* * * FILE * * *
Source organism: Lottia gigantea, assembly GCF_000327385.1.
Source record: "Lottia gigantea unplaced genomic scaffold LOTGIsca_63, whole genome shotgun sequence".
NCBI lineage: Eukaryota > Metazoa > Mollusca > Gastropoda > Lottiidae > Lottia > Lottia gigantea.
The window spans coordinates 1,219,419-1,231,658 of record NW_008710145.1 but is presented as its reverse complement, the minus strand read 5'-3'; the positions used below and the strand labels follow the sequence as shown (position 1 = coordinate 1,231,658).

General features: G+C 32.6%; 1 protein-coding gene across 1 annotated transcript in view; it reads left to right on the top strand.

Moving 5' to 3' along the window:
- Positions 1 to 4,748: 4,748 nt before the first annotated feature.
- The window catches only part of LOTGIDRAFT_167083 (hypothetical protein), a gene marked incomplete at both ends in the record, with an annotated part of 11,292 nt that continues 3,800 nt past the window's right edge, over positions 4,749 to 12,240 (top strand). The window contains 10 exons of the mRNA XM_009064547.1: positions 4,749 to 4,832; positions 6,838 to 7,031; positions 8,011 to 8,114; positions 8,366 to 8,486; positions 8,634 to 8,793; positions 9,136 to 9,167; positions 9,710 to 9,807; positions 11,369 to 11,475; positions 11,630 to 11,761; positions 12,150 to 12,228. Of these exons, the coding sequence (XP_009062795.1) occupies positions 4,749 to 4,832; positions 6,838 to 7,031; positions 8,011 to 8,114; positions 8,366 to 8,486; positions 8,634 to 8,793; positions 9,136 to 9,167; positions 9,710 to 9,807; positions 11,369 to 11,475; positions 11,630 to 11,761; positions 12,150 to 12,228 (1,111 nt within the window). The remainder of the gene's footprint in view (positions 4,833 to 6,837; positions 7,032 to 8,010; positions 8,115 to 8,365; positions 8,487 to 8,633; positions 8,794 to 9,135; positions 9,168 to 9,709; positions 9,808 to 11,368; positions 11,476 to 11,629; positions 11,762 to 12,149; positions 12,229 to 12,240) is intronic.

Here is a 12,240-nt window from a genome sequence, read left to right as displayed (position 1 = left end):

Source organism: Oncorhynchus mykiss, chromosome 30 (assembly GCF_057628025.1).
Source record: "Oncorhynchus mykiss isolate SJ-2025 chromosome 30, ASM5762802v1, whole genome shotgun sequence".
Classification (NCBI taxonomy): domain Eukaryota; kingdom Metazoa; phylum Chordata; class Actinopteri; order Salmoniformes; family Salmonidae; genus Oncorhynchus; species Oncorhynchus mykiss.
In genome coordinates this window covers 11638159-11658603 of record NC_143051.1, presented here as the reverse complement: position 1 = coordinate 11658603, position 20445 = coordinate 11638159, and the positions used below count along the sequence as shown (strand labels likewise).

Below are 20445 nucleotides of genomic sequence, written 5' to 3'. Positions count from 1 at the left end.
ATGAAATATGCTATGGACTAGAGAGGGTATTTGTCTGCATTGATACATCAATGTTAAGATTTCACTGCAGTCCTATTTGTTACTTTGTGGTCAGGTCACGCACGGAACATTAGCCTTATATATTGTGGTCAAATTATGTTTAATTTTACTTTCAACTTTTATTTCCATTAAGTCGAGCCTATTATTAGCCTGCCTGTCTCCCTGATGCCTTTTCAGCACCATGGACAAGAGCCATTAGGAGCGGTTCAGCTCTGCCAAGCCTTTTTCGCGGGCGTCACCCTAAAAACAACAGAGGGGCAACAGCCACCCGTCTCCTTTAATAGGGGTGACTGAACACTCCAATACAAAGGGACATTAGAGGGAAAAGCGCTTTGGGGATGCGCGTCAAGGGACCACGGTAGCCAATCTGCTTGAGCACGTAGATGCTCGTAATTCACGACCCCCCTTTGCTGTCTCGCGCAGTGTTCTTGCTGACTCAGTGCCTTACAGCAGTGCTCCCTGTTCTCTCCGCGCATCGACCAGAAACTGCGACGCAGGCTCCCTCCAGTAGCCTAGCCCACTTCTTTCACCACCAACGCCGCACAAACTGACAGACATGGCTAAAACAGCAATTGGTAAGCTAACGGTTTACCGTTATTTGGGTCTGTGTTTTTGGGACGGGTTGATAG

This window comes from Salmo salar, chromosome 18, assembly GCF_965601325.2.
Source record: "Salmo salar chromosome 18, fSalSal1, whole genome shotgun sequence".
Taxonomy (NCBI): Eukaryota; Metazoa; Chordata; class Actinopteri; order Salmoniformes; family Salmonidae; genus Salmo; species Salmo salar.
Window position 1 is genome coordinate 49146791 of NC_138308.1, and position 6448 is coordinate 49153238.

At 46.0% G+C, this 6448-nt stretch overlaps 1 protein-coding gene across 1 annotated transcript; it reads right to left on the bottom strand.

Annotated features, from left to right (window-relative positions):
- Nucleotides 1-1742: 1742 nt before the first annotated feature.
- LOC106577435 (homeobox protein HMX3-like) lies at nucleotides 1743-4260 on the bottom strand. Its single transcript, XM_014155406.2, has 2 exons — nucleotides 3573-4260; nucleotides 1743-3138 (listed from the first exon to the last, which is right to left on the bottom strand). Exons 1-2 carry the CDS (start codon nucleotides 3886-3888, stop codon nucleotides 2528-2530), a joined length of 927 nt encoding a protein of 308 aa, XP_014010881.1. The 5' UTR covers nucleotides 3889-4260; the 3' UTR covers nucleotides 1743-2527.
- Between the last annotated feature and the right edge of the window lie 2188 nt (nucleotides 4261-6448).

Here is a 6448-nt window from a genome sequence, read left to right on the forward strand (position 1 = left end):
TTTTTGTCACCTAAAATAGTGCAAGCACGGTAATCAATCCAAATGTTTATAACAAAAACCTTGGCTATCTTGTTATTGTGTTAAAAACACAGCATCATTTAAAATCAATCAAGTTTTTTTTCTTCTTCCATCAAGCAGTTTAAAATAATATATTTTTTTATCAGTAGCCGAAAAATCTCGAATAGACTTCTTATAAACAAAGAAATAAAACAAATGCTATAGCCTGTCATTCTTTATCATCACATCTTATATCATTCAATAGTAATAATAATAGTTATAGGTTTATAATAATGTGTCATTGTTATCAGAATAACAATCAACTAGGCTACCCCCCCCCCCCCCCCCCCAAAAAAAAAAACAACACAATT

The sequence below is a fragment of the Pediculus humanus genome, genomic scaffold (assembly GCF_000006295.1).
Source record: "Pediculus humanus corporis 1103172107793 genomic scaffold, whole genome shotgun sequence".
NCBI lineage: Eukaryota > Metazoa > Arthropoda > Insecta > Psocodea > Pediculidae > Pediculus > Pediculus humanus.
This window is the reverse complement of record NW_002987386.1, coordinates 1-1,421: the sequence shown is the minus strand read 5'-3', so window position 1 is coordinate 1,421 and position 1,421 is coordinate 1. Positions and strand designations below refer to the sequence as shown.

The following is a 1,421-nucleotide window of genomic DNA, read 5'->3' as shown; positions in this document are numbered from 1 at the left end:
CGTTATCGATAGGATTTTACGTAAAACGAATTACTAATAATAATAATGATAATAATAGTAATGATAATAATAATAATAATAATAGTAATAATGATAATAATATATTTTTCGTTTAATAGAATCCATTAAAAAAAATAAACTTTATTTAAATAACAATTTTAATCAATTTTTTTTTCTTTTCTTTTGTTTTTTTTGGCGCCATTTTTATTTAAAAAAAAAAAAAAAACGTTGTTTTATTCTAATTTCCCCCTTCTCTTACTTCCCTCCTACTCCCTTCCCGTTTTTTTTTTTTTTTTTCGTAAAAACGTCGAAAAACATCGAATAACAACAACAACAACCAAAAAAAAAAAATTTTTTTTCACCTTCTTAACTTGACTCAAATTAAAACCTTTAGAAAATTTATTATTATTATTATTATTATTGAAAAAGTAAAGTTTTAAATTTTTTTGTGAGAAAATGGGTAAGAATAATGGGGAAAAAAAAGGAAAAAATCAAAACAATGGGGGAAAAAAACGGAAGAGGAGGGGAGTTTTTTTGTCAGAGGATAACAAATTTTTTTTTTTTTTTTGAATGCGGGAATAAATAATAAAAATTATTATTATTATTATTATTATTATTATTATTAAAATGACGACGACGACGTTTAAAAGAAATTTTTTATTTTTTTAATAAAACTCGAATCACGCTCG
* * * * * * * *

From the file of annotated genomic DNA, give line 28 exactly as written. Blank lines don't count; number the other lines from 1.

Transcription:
Source record: "Pediculus humanus corporis 1103172107793 genomic scaffold, whole genome shotgun sequence".